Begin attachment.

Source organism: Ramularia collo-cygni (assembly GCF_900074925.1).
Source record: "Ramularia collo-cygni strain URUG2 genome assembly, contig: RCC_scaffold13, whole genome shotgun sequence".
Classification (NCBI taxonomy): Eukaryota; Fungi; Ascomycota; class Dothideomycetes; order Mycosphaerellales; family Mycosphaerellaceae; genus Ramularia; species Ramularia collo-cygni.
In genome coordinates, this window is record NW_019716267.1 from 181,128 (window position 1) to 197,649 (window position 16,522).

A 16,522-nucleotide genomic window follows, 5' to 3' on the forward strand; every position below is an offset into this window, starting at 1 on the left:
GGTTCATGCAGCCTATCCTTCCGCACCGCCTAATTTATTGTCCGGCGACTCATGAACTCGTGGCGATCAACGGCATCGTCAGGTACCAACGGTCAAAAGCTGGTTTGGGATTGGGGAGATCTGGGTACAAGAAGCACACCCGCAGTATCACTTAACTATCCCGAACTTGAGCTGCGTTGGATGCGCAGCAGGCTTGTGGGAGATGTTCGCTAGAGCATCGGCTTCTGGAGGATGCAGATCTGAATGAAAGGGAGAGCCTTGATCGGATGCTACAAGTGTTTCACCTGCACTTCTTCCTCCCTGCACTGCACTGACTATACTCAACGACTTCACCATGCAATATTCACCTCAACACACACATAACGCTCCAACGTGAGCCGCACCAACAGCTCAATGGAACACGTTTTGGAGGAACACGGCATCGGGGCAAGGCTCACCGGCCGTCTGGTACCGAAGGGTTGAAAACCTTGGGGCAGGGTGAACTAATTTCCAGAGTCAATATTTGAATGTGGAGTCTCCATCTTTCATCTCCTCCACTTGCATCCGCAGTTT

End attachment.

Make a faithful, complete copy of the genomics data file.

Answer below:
Source organism: Ramularia collo-cygni (assembly GCF_900074925.1).
Source record: "Ramularia collo-cygni strain URUG2 genome assembly, contig: RCC_scaffold13, whole genome shotgun sequence".
Classification (NCBI taxonomy): Eukaryota; Fungi; Ascomycota; class Dothideomycetes; order Mycosphaerellales; family Mycosphaerellaceae; genus Ramularia; species Ramularia collo-cygni.
In genome coordinates, this window is record NW_019716267.1 from 181,128 (window position 1) to 197,649 (window position 16,522).

A 16,522-nucleotide genomic window follows, 5' to 3' on the forward strand; every position below is an offset into this window, starting at 1 on the left:
GGTTCATGCAGCCTATCCTTCCGCACCGCCTAATTTATTGTCCGGCGACTCATGAACTCGTGGCGATCAACGGCATCGTCAGGTACCAACGGTCAAAAGCTGGTTTGGGATTGGGGAGATCTGGGTACAAGAAGCACACCCGCAGTATCACTTAACTATCCCGAACTTGAGCTGCGTTGGATGCGCAGCAGGCTTGTGGGAGATGTTCGCTAGAGCATCGGCTTCTGGAGGATGCAGATCTGAATGAAAGGGAGAGCCTTGATCGGATGCTACAAGTGTTTCACCTGCACTTCTTCCTCCCTGCACTGCACTGACTATACTCAACGACTTCACCATGCAATATTCACCTCAACACACACATAACGCTCCAACGTGAGCCGCACCAACAGCTCAATGGAACACGTTTTGGAGGAACACGGCATCGGGGCAAGGCTCACCGGCCGTCTGGTACCGAAGGGTTGAAAACCTTGGGGCAGGGTGAACTAATTTCCAGAGTCAATATTTGAATGTGGAGTCTCCATCTTTCATCTCCTCCACTTGCATCCGCAGTTT